Australia grew net sales by 6% where strength in the Jack Daniel's trademark, including the successful launches of Tennessee Honey and Gentleman Jack RTDs, more than offset weakness in Southern Comfort.

Our global travel retail team delivered 12% net sales growth and crossed the 1 million case milestone for the Jack Daniel's family of brands globally. Results in this channel were bolstered by premiumization trends which drove over 20% growth for Collingwood and Woodford Reserve, as well as the rollout of several new products, including Tennessee Honey, Jack Daniel's Sinatra Select and Finlandia Platinum.

Now, let me turn to some brand highlights in the year. The Jack Daniel's trademark grew 11% globally, with 10% growth in the U.S. and 12% growth outside of the U.S. Net sales for Jack Daniel's Tennessee Whiskey increased a strong 7% powered by a healthy balance of volume growth and price increases. Tennessee Honey almost doubled its net sales in its second year in the marketplace, driven by both the brand's roll out to some of Jack Daniel's largest non-U.S. markets and 30% growth in the United States. We continue to believe that there has been relatively little cannibalization and that the launch of Tennessee Honey has helped rather than hurt the parent brand sales.

Despite this tremendous success, we believe substantial global growth remains, from a penetration standpoint, with Tennessee Honey only 7% the size of Tennessee Whiskey, in terms of its global sales. In addition to Honey, our Jack Daniel's ready-to-serve pre-mixed business grew 7% globally, including 23% growth in the United States where we made some route-to-market enhancements that allowed us to better penetrate the convenience store channel.

Finlandia's Family of Brands grew net sales 6%, with 30% growth in Russia, 9% growth in the U.S. and 3% growth in Poland. Southern Comfort's brand family showed signs of relative improvement, moving from a 7% net sales decline in fiscal 2012 to a 4% decline in fiscal 2013. Results in the U.S. have stabilized on the heels of our new Whatever's Comfortable media plan and deliver the first year of growth since 2008, with net sales up 1%. While we continue to experience declining sales outside the U.S., we believe that fiscal 2013 marked the first step towards returning the brand to profitable global growth.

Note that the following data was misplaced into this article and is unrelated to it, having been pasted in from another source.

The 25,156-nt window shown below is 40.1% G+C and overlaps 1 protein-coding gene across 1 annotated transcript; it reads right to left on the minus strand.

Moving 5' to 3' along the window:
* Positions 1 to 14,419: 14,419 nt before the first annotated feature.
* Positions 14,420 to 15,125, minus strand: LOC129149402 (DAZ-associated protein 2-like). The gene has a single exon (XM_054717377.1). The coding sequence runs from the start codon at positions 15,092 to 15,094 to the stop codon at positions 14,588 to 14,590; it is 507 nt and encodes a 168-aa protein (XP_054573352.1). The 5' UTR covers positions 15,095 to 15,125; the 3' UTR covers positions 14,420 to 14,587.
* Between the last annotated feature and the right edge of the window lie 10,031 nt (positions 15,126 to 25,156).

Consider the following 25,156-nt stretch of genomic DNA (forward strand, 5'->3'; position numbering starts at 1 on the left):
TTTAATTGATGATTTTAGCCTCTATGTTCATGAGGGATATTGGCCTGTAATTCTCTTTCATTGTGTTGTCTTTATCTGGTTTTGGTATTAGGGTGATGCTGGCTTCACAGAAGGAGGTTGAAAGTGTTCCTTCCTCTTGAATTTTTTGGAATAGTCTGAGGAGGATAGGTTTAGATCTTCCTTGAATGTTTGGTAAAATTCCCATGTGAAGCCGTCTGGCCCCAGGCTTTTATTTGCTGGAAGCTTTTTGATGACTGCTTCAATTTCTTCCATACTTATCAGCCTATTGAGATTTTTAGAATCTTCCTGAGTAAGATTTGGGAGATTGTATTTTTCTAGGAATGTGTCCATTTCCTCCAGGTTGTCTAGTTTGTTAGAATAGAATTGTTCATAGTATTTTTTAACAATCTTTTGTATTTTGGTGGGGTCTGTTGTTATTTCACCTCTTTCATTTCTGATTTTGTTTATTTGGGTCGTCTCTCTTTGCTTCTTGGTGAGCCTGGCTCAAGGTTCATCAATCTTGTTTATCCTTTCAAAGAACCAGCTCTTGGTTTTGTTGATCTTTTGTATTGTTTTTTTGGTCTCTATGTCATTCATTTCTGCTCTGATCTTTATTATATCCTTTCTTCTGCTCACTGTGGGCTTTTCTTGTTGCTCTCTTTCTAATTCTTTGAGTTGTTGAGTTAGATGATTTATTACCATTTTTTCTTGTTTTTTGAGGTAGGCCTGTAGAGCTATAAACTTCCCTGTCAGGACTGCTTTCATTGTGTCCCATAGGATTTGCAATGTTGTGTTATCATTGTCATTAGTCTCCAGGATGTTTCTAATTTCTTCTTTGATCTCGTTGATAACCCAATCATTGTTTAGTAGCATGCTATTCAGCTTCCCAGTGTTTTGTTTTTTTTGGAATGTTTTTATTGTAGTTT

In tequilas, our Herradura brand continue to deliver exceptional results, outgrowing the premium plus tequila category globally with net sales growth at 20% in the U.S. and 13% in Mexico. El Jimador's family of brands grew 7%, with U.S. sales for the parent up 11%. In ready-to-drink, el Jimador's New Mix grew over 13%, as our leading position allowed us to capitalize on a growing Mexican market. And despite a very competitive market for popular priced tequilas in Mexico, el Jimador still grew 2% globally.

In our super and ultra-premium whiskey brands, which include Woodford Reserve, Gentleman Jack, Jack Daniel's Single Barrel and Collingwood, net sales jumped almost 20% and depletions totaled 825,000 cases. It is worth noting that Woodford sales grew 28% globally and we saw a nice progress on Gentleman Jack internationally as it grew 30% in markets outside of the United States. We are launching our Order of the Gentleman campaign in fiscal 2014, as well as our first TV advertisement for Woodford Reserve to help build brand awareness and to capitalize on the momentum of these brands globally. We believe our entire portfolio of high-end whiskeys is well-positioned to leverage the company's global distribution strength and build on Jack Daniels' prominence and retail strength.

Now, let me turn to my second topic, our outlook for fiscal 2014. We expect 2014 to look very similar to 2013. For starters, this means we expect that a strong consumer interest in bourbon, both in the U.S. and many markets outside of the U.S., will continue. We anticipate that the environment will remain acceptable to price increases, albeit at a more moderate level. We expect interest in flavors in the whiskey category will also continue and that opportunities will expand both in the U.S. and abroad. And we believe that our broad-based geographic reach will continue to serve us well as interest in our brands grow in both the developed and emerging markets. We would expect to see continued economic difficulties in some markets, particularly Europe and Australia, and some regulatory challenges in markets such as China, Russia, Turkey and South Africa.

On the subject of China, which has been in the industry news a lot lately, less than 1% of sales are currently derived from China, so our business is significantly less impacted over the near term by the recent slowdown in that market. Having said that, we have been making a number of changes to our China team and our strategy there that will hopefully position China to become a more meaningful driver of our future growth.

Let me talk a little bit more about the price environment. In 2013, we were pleased with the way the marketplace responded to the first large-scale price increases for our brands in over 5 years. As we had hoped, the loss and profit growth due to slower volumes was more than made up for by the increase in prices. A good trade off, given we still experience strong volume growth for the company as whole, and we're able to grow value share.